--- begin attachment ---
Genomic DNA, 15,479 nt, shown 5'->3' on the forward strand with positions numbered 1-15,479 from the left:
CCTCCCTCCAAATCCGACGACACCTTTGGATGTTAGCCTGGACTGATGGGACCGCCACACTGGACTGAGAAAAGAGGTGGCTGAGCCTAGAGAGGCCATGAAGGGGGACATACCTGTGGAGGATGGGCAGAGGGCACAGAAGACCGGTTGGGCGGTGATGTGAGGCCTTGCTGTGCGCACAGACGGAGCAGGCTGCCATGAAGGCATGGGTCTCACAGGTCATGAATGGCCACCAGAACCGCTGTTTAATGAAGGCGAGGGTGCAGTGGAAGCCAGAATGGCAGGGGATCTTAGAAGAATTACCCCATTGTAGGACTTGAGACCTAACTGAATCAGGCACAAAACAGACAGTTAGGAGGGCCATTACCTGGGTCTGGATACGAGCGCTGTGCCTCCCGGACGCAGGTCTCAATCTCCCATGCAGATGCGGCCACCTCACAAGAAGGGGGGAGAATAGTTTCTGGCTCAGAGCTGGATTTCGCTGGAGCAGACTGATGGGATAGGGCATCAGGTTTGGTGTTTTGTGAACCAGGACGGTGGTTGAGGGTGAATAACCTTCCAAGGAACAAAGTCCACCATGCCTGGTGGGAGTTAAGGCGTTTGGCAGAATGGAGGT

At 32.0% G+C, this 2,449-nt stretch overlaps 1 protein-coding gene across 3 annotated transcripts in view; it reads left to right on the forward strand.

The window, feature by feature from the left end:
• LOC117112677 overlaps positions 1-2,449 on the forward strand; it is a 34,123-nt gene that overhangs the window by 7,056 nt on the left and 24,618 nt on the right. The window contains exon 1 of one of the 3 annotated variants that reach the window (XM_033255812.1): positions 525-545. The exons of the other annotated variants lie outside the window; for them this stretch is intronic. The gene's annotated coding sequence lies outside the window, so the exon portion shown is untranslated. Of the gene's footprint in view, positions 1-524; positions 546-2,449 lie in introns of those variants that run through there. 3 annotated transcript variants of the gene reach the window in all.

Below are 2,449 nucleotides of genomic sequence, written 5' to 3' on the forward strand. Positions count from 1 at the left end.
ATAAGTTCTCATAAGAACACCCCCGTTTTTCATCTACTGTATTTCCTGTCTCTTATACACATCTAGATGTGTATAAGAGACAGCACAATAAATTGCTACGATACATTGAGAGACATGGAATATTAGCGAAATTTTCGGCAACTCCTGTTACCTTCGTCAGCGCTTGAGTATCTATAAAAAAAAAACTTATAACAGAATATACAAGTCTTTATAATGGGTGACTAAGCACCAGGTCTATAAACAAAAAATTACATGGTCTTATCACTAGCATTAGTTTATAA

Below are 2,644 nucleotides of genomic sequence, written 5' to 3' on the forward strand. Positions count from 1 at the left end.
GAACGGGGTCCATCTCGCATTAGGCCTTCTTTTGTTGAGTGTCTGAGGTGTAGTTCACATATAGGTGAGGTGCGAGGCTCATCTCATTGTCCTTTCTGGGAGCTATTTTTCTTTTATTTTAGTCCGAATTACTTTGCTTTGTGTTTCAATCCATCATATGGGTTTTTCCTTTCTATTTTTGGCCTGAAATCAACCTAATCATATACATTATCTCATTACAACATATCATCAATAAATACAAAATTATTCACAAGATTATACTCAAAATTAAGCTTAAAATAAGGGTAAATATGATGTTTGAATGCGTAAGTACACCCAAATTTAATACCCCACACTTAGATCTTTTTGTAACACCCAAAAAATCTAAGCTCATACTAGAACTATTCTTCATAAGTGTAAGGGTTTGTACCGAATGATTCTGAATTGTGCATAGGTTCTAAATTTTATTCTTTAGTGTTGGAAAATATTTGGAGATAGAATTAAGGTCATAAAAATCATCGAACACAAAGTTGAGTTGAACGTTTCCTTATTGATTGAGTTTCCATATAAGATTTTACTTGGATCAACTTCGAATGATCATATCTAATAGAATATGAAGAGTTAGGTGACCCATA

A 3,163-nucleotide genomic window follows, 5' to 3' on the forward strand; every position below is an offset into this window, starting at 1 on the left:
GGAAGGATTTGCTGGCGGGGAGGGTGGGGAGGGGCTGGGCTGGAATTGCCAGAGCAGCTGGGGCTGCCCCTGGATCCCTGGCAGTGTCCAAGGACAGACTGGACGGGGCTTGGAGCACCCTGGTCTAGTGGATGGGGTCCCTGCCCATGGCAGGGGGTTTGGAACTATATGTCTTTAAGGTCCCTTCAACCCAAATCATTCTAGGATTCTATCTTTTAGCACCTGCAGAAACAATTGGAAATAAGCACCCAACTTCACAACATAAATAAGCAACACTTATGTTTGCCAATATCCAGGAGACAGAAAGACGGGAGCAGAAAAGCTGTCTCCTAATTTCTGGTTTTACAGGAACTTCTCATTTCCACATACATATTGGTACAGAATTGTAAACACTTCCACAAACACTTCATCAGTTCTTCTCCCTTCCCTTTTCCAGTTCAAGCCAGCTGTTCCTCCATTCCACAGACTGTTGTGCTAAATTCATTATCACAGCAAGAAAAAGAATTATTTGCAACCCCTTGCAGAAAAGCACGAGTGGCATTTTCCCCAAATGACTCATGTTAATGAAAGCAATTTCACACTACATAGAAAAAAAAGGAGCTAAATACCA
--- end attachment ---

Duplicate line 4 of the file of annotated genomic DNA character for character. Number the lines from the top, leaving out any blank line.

The window, feature by feature from the left end: